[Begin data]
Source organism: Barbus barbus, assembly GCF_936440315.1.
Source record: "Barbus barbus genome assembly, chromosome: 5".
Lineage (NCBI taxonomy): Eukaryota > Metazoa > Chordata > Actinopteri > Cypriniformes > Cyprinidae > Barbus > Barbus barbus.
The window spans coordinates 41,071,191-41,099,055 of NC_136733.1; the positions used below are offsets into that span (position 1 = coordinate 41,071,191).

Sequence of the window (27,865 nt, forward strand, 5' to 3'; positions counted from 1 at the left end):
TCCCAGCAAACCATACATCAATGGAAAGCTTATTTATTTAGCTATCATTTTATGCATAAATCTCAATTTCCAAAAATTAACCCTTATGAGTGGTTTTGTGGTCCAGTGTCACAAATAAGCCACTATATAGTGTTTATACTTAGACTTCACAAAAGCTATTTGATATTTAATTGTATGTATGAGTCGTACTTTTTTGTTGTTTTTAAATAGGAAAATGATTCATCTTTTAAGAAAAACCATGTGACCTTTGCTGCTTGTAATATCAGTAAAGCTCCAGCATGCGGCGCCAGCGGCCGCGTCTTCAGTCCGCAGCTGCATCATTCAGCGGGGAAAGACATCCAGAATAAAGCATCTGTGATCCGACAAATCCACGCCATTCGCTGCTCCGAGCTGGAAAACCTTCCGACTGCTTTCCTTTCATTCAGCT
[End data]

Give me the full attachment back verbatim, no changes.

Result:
Source organism: Barbus barbus, assembly GCF_936440315.1.
Source record: "Barbus barbus genome assembly, chromosome: 5".
Lineage (NCBI taxonomy): Eukaryota > Metazoa > Chordata > Actinopteri > Cypriniformes > Cyprinidae > Barbus > Barbus barbus.
The window spans coordinates 41,071,191-41,099,055 of NC_136733.1; the positions used below are offsets into that span (position 1 = coordinate 41,071,191).

Sequence of the window (27,865 nt, forward strand, 5' to 3'; positions counted from 1 at the left end):
TCCCAGCAAACCATACATCAATGGAAAGCTTATTTATTTAGCTATCATTTTATGCATAAATCTCAATTTCCAAAAATTAACCCTTATGAGTGGTTTTGTGGTCCAGTGTCACAAATAAGCCACTATATAGTGTTTATACTTAGACTTCACAAAAGCTATTTGATATTTAATTGTATGTATGAGTCGTACTTTTTTGTTGTTTTTAAATAGGAAAATGATTCATCTTTTAAGAAAAACCATGTGACCTTTGCTGCTTGTAATATCAGTAAAGCTCCAGCATGCGGCGCCAGCGGCCGCGTCTTCAGTCCGCAGCTGCATCATTCAGCGGGGAAAGACATCCAGAATAAAGCATCTGTGATCCGACAAATCCACGCCATTCGCTGCTCCGAGCTGGAAAACCTTCCGACTGCTTTCCTTTCATTCAGCT